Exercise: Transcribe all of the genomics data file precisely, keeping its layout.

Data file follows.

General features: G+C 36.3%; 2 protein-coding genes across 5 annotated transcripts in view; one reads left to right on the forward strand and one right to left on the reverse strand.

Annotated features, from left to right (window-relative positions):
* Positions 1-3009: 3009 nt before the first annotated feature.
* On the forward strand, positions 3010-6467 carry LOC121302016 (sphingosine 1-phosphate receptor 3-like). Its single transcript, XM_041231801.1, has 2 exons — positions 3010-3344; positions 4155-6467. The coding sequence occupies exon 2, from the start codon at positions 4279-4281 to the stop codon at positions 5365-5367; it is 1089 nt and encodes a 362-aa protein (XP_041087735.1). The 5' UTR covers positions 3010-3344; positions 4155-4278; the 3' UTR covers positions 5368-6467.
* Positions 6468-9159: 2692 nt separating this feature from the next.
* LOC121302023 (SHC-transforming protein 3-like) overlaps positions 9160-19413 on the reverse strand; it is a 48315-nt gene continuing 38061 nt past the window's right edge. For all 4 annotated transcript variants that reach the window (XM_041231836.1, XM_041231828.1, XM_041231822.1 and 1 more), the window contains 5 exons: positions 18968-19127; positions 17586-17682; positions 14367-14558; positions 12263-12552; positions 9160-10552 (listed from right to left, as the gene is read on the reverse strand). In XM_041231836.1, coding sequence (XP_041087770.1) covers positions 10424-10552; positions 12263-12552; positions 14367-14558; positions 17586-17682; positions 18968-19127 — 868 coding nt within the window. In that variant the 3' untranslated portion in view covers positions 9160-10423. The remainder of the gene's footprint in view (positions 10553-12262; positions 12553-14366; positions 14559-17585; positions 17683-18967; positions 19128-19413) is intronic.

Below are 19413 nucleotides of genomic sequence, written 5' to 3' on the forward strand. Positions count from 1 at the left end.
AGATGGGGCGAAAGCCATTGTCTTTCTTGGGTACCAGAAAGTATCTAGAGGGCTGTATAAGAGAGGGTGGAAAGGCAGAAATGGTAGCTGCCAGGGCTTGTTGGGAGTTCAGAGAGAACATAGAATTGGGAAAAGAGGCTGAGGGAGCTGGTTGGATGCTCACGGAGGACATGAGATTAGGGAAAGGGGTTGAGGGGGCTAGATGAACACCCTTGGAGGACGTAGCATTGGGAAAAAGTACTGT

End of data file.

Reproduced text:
General features: G+C 36.3%; 2 protein-coding genes across 5 annotated transcripts in view; one reads left to right on the forward strand and one right to left on the reverse strand.

Annotated features, from left to right (window-relative positions):
* Positions 1-3009: 3009 nt before the first annotated feature.
* On the forward strand, positions 3010-6467 carry LOC121302016 (sphingosine 1-phosphate receptor 3-like). Its single transcript, XM_041231801.1, has 2 exons — positions 3010-3344; positions 4155-6467. The coding sequence occupies exon 2, from the start codon at positions 4279-4281 to the stop codon at positions 5365-5367; it is 1089 nt and encodes a 362-aa protein (XP_041087735.1). The 5' UTR covers positions 3010-3344; positions 4155-4278; the 3' UTR covers positions 5368-6467.
* Positions 6468-9159: 2692 nt separating this feature from the next.
* LOC121302023 (SHC-transforming protein 3-like) overlaps positions 9160-19413 on the reverse strand; it is a 48315-nt gene continuing 38061 nt past the window's right edge. For all 4 annotated transcript variants that reach the window (XM_041231836.1, XM_041231828.1, XM_041231822.1 and 1 more), the window contains 5 exons: positions 18968-19127; positions 17586-17682; positions 14367-14558; positions 12263-12552; positions 9160-10552 (listed from right to left, as the gene is read on the reverse strand). In XM_041231836.1, coding sequence (XP_041087770.1) covers positions 10424-10552; positions 12263-12552; positions 14367-14558; positions 17586-17682; positions 18968-19127 — 868 coding nt within the window. In that variant the 3' untranslated portion in view covers positions 9160-10423. The remainder of the gene's footprint in view (positions 10553-12262; positions 12553-14366; positions 14559-17585; positions 17683-18967; positions 19128-19413) is intronic.

Below are 19413 nucleotides of genomic sequence, written 5' to 3' on the forward strand. Positions count from 1 at the left end.
AGATGGGGCGAAAGCCATTGTCTTTCTTGGGTACCAGAAAGTATCTAGAGGGCTGTATAAGAGAGGGTGGAAAGGCAGAAATGGTAGCTGCCAGGGCTTGTTGGGAGTTCAGAGAGAACATAGAATTGGGAAAAGAGGCTGAGGGAGCTGGTTGGATGCTCACGGAGGACATGAGATTAGGGAAAGGGGTTGAGGGGGCTAGATGAACACCCTTGGAGGACGTAGCATTGGGAAAAAGTACTGT